This is the mail archive of the mailing list for the GDB project.

Index Nav: [Date Index] [Subject Index] [Author Index] [Thread Index]
Message Nav: [Date Prev] [Date Next] [Thread Prev] [Thread Next]
Other format: [Raw text]

[RFC] GDB performance testing infrastructure

Here is a proposal of GDB performance testing infrastructure.
We'd like to know how people think about this, especially on,

  1) What performance issues this infrastructure can test or
  2) What does this infrastructure look like?  What it can do
and what it can't do.

I've written some micro-benchmarks, and run them in this
infrastructure prototype.  The results look reasonable and

Table of Contents

1 Motivation and Goals
.. 1.1 Goals
2 Known works
3 Design
.. 3.1 Requirements
.. 3.2 Design
4 Example
.. 4.1 single step
.. 4.2 shared library

1 Motivation and Goals

  GDB development process has no standard mechanism to show the
  performance of GDB snapshot or release is improved or worsened.  We
  run regression tests which address only questions of functionality.
  Performance regressions do show up periodically.

  We really needs performance testing in GDB development, especially for
  these following areas, to make sure there is no performance regression
  introduced in the development.

  * Remote debugging.  It is slower to read from the remote target, and
    worse, GDB reads the same memory regions in multiple times, or reads
    the consecutive memory by multiple packets.
  * Symbols.  Some of the performance problems in GDB are related to
    symbols.  When GDB is used to debug large programs in real life,
    such as LibreOffice, which has a huge number of symbols, it is a
    challenge to GDB to organize them in an efficient way.  We can also
    find some bugs reported in bugzilla, such as [PR15412], [PR14125],
    etc.  Issues are documented on [wiki].
  * Shared library.  When a program needs a large number of shared
    libraries, GDB will be slow.  Gary improved the performance in this
    area, but there is still an open bug on scalability ([PR15590]).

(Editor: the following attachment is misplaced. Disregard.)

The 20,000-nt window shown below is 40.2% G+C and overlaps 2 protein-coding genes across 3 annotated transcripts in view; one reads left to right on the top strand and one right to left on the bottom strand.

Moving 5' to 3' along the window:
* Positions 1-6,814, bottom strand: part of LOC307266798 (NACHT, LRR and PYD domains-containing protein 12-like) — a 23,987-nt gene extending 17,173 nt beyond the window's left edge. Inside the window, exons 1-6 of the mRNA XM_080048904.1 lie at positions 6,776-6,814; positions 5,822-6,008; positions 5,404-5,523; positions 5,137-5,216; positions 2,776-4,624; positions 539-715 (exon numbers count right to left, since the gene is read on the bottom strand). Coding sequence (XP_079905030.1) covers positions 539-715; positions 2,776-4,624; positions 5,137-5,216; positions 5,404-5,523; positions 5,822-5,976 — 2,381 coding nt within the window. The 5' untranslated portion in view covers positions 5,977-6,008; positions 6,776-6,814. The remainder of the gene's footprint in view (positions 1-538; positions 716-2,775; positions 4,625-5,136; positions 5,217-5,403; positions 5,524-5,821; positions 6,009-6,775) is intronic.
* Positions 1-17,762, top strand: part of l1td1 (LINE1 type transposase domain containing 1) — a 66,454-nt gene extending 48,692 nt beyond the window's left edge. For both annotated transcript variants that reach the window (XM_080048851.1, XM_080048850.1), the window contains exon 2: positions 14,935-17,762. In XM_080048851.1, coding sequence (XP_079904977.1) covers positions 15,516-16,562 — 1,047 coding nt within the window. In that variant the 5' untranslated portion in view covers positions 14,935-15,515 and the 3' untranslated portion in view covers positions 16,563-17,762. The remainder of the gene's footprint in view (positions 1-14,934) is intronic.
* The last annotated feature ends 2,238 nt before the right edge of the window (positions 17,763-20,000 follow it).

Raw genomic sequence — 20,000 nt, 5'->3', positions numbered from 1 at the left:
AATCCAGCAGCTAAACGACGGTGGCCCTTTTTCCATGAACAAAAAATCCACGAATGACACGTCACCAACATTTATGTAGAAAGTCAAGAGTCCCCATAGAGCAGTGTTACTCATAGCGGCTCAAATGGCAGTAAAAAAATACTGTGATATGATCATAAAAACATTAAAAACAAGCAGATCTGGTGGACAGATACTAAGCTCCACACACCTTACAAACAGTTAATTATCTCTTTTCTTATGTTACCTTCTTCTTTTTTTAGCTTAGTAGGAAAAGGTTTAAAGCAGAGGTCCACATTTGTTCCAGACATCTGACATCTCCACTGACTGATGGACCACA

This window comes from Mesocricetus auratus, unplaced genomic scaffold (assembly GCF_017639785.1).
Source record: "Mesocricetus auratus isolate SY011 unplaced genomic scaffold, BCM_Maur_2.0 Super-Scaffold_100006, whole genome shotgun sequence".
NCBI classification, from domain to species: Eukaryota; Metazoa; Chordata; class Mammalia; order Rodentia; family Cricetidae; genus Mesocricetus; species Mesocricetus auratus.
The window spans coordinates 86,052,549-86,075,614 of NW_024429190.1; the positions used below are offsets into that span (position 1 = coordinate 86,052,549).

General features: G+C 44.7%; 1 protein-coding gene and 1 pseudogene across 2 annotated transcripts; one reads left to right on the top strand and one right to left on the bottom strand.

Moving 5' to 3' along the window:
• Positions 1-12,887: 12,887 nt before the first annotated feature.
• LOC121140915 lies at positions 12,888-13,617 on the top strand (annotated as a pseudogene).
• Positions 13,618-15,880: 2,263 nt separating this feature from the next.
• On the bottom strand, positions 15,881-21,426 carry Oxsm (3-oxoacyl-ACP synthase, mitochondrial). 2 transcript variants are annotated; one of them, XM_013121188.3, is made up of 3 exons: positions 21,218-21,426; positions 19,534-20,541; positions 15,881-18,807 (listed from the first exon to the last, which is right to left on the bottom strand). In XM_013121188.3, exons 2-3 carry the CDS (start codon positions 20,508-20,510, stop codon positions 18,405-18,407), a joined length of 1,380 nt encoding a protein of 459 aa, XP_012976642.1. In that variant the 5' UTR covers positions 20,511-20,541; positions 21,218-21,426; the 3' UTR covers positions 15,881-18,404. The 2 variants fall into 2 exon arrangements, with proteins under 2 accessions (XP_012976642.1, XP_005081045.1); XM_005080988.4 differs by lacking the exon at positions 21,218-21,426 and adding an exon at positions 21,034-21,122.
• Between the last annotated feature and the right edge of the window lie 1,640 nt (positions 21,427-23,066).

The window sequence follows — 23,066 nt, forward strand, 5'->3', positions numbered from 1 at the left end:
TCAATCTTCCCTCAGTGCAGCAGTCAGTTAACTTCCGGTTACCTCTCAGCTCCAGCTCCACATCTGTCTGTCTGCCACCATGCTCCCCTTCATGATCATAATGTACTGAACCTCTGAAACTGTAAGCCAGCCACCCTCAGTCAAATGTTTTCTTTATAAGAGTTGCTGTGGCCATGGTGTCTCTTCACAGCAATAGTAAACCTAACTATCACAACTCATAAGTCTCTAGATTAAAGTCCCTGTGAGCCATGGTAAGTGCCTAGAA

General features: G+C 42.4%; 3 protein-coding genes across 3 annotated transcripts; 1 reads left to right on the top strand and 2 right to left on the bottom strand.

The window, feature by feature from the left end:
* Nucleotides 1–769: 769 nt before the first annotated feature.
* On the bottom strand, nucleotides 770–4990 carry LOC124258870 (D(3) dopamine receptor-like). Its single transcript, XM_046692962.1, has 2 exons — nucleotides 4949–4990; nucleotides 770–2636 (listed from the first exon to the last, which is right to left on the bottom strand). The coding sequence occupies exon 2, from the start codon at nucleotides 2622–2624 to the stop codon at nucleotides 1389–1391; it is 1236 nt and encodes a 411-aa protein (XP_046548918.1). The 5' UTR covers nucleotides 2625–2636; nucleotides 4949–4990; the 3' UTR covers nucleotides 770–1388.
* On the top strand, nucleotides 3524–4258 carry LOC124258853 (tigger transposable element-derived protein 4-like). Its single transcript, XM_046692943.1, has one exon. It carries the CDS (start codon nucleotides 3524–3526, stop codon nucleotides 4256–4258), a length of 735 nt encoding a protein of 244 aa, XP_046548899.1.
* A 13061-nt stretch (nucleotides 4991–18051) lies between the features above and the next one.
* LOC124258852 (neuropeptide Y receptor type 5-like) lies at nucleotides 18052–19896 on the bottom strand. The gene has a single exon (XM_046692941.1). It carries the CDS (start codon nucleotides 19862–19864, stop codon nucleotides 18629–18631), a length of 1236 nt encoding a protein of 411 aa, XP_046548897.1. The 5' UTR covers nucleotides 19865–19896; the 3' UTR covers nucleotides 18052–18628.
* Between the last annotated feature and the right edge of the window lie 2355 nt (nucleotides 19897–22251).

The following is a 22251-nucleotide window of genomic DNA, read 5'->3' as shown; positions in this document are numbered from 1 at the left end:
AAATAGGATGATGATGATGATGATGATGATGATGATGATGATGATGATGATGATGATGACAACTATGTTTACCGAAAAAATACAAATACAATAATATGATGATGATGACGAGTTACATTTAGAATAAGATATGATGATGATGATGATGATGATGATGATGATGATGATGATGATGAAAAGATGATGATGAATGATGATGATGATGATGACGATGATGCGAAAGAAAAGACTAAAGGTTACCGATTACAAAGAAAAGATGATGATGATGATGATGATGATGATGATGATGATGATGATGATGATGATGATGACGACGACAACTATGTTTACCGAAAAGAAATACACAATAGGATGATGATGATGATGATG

* Tracepoint.  Tracepoint is designed to be efficient on collecting
    data in the inferior, so we need performance tests to guarantee that
    tracepoint is still efficient enough.  Note that we a test
    `gdb.trace/tspeed.exp', but there are still some rooms to improve.





1.1 Goals

  The goals in this project are:

  1. Collect performance data of GDB in various areas under different
     supported configurations.  These areas or aspects include
     performing single step, thread-specific breakpoint, stack
     backtrace, symbol lookup, shared library load/unload etc.
     Configurations includes native debugging and remote debugging with
     GDBserver.  This framework include some micro-benchmarks and
     utilities to record the performance data, such as execution time
     and memory usage of micro-benchmarks.
  2. Detect performance regressions.  We collected the performance data
     of each micro-benchmark, and we need to detect or identify the
     performance regression by comparing with the previous run.  It is
     more powerful to associate it with continuous testing.

2 Known works

  * [LNT] It was written for LLVM, but is *designed* to be usable for
    the performance testing of any software.  It is written in python,
    well-documented and easy to set up.  LNT spawn the compiler first
    and then target program, record the time usages of compiler and
    target program in json format.  No interaction is involved.  The
    performance data collection in LNT is relatively simple, because it
    is targeted to compiler.  The performance testing part is done, and